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Indeed, in the early 3rd millennium BC when the north celestial pole was near Alpha Draconis, if you looked high in the north from Mesopotamian latitudes when the Kneeler's head (Alpha Herculis, Rasalgethi) was near the zenith, you would have seen Draco curved out beneath his feet.
Polaris lies very close to the north celestial pole, marking the point about which all the stars in the northern sky appear to revolve as the Earth rotates.
This is when Polaris stands directly above the north celestial pole (by 40' this year), a good time to check the alignment of an equatorial telescope.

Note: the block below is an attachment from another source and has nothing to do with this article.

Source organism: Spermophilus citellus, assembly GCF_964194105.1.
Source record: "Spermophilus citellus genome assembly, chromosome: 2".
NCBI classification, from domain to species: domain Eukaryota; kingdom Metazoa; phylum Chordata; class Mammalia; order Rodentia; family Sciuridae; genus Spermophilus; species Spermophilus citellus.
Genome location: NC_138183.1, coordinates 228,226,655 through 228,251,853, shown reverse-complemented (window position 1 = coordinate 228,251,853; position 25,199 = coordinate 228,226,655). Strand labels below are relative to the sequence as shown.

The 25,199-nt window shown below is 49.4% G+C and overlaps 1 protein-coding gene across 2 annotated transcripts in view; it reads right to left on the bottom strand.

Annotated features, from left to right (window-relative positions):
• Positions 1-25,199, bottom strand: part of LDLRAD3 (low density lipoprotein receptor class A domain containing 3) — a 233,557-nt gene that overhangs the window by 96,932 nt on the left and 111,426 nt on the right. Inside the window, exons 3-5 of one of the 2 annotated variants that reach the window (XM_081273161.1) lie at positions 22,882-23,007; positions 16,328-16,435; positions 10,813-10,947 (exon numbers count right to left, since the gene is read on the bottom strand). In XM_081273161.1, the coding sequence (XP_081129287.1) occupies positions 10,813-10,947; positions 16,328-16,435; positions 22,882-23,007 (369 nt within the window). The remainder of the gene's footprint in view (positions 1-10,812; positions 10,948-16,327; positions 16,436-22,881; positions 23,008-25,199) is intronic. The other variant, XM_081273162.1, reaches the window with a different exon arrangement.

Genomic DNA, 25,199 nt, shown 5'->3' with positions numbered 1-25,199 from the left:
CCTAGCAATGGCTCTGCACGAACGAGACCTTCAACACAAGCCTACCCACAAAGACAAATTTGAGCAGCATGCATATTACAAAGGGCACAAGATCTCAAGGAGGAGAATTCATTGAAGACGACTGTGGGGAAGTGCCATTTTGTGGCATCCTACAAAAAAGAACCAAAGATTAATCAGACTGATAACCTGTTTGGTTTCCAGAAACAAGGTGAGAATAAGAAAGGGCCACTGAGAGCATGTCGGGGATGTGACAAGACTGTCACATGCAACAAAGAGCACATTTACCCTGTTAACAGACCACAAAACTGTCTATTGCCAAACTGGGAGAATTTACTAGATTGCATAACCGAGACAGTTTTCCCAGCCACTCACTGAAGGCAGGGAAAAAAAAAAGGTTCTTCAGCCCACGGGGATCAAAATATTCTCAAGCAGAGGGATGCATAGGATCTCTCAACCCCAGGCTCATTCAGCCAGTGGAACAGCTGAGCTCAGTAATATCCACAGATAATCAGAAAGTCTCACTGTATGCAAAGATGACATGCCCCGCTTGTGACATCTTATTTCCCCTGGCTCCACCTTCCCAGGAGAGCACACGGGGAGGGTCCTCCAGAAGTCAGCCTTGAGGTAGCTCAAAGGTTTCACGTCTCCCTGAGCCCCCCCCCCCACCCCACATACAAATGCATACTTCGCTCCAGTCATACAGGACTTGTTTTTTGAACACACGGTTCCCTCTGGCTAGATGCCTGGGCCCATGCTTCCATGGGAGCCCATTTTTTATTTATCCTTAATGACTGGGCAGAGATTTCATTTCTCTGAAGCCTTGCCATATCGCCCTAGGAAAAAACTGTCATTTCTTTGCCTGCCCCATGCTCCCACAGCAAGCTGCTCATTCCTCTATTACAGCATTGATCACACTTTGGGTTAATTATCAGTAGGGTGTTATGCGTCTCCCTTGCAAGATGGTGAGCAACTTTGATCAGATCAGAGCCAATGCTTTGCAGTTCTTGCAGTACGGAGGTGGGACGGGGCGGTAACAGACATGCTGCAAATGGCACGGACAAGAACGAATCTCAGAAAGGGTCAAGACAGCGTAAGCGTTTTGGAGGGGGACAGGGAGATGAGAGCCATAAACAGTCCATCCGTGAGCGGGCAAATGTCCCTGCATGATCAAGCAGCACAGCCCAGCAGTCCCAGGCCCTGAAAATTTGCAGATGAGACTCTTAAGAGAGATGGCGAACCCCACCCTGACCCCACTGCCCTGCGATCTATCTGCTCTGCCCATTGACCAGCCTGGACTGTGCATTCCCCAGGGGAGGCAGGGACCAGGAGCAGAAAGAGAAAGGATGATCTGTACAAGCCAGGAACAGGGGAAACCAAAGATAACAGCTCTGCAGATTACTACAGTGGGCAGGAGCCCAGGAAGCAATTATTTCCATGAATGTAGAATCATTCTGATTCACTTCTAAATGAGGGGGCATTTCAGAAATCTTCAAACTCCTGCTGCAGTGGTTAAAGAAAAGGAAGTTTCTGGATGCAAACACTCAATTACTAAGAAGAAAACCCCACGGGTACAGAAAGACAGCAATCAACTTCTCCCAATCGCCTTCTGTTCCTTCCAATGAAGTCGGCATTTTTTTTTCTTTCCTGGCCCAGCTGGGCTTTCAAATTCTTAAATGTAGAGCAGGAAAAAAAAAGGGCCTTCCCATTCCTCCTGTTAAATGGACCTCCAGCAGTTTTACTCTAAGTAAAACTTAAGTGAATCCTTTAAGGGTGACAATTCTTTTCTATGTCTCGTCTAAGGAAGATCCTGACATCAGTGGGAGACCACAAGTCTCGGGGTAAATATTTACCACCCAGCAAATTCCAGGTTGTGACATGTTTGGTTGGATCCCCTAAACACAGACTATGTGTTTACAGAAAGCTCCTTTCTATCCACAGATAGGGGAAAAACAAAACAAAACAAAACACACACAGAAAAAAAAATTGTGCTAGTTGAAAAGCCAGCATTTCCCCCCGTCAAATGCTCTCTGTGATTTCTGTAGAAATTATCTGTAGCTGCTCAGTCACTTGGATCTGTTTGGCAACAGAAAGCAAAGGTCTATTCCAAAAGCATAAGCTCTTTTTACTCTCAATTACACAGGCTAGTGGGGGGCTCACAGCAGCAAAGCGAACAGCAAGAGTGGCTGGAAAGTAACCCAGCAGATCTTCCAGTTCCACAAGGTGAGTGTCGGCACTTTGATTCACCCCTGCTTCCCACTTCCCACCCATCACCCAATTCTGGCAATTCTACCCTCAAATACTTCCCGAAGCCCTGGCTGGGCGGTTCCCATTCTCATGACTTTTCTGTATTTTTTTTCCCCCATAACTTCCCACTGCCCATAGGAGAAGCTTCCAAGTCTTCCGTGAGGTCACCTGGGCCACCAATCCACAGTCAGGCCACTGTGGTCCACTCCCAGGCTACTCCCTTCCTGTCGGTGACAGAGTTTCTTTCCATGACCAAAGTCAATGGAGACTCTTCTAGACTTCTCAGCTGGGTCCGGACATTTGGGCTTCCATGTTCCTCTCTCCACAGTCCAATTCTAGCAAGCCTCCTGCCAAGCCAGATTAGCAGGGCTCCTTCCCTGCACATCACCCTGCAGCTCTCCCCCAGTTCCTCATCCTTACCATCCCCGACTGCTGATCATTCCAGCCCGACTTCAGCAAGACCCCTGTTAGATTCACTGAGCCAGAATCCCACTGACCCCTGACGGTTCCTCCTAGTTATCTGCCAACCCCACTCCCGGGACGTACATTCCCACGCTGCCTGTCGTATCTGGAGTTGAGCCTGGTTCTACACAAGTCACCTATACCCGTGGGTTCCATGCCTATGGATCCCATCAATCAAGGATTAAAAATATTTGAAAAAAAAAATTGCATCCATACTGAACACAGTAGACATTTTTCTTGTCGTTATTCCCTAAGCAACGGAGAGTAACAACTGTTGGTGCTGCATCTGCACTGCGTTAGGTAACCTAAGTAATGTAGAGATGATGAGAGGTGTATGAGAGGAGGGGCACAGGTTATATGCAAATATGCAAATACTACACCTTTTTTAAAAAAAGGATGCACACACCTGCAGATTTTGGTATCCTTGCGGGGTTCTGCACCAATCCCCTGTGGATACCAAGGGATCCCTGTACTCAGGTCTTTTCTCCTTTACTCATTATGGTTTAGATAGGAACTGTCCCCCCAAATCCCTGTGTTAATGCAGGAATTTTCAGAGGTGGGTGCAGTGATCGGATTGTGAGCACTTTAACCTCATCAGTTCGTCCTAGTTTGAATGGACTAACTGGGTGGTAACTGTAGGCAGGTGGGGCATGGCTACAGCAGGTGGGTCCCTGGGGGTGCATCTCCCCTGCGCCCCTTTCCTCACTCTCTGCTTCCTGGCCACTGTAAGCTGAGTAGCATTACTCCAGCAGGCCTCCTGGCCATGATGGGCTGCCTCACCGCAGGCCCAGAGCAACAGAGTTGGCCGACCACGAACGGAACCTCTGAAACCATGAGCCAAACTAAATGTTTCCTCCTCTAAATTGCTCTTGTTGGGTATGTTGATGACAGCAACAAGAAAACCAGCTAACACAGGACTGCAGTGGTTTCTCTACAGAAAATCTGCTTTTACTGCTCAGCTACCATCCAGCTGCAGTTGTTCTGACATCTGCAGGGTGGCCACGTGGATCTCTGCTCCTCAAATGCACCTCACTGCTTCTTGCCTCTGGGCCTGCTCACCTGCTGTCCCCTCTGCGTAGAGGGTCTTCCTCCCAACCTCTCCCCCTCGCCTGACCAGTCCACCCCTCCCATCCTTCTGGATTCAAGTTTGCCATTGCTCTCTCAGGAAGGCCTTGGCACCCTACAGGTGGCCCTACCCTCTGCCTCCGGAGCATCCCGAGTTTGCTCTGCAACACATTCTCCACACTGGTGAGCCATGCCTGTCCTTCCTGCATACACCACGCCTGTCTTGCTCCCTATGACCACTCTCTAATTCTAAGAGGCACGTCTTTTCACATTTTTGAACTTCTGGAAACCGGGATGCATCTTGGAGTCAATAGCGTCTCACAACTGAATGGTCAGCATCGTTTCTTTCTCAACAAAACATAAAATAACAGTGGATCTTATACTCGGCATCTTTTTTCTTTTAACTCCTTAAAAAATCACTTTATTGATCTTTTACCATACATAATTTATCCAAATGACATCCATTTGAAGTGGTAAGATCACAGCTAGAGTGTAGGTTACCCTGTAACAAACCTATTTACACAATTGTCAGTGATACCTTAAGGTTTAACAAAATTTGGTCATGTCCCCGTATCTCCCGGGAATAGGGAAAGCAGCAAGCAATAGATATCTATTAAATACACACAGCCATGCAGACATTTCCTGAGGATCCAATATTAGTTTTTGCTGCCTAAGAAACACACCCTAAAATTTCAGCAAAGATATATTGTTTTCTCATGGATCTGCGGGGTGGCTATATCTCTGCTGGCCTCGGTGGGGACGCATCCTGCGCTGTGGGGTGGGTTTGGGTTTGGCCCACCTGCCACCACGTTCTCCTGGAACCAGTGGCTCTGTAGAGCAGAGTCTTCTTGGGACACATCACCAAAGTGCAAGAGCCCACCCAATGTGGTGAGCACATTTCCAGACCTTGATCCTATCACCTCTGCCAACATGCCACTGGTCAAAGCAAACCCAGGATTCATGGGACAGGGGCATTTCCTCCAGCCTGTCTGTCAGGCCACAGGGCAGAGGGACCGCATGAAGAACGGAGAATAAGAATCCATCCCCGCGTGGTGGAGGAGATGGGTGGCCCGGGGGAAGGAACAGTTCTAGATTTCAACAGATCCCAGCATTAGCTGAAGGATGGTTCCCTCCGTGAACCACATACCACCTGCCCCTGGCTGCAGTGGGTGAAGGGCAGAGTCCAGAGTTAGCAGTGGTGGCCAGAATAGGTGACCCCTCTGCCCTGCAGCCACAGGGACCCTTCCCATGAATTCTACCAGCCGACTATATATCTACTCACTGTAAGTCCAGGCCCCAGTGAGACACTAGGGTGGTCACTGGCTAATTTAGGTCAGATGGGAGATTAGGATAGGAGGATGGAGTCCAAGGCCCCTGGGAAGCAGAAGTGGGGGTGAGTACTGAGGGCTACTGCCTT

On the sky, north is the direction toward the north celestial pole, which is close to the North Star, Polaris.
"Even more exciting, Capella was only 1[degrees] from the north celestial pole, and Aldebaran was about 1[degrees] from Capella.
Comet C/2012 S1 ISON, or whatever may be left of it, passes less than 4[degrees] from the north celestial pole on January 7th and remains a circumpolar object all month.
The north celestial pole lay near the star Thuban (Alpha Draconis) when the Egyptians were building pyramids.
It passes within 5 [degrees] of the north celestial pole on May 28th and remains in the far northern sky through the first half of the summer, requiring larger and larger telescopes as it departs back into the outer dark.
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